Nigel vaulted over the low stone wall and out into the storm leaving a volley of papers churning behind him.

Every echo of thunder made his body shudder as it continued to rumble in the sky above. The ancient gods were at each others' throats, tossing bolts of light and snarling into the dark. He could hear their violence – the clashing of swords and procession of Grecian boots through the clouds.

The lawn was partly submerged and Nigel struggled to cross its muddy expanse. Once he stumbled, landing on his knees amidst a blur of water. That's when he saw it again – a horrible image that he could not shake. Nigel grunted and made it back to his feet. He pushed forward, heading toward the other wing of the building where he had seen a shadow fall.

He raised his arm against the weather, inhaling more water than air. Nigel couldn't understand why the world moved so slowly or how it was possible to count the heartbeats out of step with his breath while the droplets of rain hesitated, lingering for a moment before striking his face. Whatever tempo the world was supposed to dance to, it had been offset since that lightning strike.

Nigel found her almost at once, laid awkwardly on the cement pathway surrounded by broken roof tiles. The sky flashed again and again, vanishing the world in an eerie light. Nigel paused, water streaming over his eyelashes. Helen's blond hair had scattered around her head, glistening in the rain as if full of jewels. Beneath this carpet was a dark puddle, diluted by the rain into a general crimson aura.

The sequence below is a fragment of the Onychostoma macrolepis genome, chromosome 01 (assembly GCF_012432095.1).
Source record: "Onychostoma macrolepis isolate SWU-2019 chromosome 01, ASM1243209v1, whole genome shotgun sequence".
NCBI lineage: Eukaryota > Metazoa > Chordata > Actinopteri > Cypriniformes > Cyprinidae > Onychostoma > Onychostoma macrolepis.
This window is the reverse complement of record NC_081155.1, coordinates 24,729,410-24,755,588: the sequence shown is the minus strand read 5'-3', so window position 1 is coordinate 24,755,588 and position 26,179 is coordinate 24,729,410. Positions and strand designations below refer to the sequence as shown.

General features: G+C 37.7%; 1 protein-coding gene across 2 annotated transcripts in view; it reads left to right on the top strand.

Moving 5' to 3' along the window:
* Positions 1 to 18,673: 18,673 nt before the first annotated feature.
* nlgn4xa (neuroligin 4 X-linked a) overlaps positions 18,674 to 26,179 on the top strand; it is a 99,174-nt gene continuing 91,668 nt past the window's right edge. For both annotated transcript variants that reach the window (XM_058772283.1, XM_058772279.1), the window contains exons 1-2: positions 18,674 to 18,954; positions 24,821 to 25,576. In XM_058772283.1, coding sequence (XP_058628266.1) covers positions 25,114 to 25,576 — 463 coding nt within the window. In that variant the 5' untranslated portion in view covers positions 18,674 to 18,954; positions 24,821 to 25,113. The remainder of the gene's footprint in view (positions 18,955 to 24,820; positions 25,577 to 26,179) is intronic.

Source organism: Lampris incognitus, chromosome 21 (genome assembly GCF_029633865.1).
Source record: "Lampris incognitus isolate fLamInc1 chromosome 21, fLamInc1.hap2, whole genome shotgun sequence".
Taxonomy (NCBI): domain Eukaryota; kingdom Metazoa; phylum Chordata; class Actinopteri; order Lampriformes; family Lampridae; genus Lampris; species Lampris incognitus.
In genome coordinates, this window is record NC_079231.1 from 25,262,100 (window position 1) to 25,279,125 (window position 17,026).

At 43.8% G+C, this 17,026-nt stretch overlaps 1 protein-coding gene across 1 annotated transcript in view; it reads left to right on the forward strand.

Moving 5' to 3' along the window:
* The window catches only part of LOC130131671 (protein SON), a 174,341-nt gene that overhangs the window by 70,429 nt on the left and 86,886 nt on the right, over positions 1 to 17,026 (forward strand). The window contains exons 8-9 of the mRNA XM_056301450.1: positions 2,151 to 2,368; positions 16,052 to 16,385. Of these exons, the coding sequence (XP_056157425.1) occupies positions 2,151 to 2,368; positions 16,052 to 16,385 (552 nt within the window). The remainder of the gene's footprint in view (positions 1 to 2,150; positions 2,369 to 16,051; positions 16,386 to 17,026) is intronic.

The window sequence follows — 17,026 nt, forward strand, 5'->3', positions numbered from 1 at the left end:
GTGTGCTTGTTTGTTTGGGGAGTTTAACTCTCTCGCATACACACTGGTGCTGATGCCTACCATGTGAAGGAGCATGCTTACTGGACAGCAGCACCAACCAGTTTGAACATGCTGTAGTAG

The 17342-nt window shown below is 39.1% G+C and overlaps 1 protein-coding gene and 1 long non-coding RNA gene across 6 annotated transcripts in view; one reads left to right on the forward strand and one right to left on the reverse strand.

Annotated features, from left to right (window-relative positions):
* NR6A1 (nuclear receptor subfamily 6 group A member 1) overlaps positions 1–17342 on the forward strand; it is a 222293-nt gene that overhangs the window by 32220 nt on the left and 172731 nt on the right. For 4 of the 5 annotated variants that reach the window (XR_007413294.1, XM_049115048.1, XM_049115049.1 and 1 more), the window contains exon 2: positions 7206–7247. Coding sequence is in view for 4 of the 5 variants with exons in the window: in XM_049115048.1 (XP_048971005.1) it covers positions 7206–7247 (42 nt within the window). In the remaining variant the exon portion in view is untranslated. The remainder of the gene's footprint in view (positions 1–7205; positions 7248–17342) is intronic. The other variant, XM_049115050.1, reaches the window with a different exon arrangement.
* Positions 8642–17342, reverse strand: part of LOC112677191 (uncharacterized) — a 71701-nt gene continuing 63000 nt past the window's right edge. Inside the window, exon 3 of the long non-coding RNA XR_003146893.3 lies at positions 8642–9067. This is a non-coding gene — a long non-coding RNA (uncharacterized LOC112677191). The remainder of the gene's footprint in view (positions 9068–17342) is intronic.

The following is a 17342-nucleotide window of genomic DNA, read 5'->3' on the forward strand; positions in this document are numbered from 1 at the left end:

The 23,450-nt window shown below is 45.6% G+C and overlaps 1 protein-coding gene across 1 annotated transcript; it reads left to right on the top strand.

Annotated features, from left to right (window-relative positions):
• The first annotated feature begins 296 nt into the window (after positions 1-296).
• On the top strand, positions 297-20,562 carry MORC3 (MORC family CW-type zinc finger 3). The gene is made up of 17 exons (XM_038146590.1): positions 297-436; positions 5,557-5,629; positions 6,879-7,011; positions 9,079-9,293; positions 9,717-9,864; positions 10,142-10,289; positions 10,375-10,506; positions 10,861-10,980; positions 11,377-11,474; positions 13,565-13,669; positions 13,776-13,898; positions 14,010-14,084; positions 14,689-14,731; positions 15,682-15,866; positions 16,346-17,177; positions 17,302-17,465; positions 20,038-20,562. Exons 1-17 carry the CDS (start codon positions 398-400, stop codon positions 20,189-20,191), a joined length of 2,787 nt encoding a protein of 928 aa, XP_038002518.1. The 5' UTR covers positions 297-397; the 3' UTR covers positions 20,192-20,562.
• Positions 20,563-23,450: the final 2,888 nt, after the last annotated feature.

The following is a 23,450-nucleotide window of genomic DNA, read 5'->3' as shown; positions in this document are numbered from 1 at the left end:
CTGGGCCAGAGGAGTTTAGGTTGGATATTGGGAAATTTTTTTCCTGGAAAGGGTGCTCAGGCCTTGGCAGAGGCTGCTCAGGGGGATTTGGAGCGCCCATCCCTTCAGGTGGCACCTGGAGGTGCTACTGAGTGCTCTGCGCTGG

She must be dead. It was all he could think. Her stillness held back his breath as he bent down to Helen and placed his fingers lightly beneath her chin.

He waited, ignoring another dart of light above as he searched for a faint glimmer of life.

"Oh gods..." Nigel startled, as Helen opened her lips and took a gasp of air. He whipped his hand away when her eyes slowly opened, staring blankly into the night.

"Nikola?" Helen whispered. Her vision was a muddle of indistinct forms but she could sense someone leaning over her, shaking.

"Nigel," he corrected Helen, reaching behind her head. He wove his fingers through her blood stained hair until he cupped her skull gently and eased her off the ground with his other arm around her shoulders. He searched for the wound responsible for the bloody mess on the pavement but found nothing except an acute tenderness to his touch.

She flinched away from him.

"I feel – strange," she said, as he forced her to sit.

"I am amazed that you feel anything at all," he commented, glancing up at the roof of the university. It was a long way up to the damaged pipe, jutting out from the rest of the gutter. Beneath Helen was a sea of blood from a so far phantom wound. He had to get her somewhere safe and dry and inspect her more closely. A fall that large – there had to be repercussions.

"Wait," she protested, as he lifted her from the ground. It was a struggle for Nigel. He had never been a strong man but in this he was determined. "Nikola..."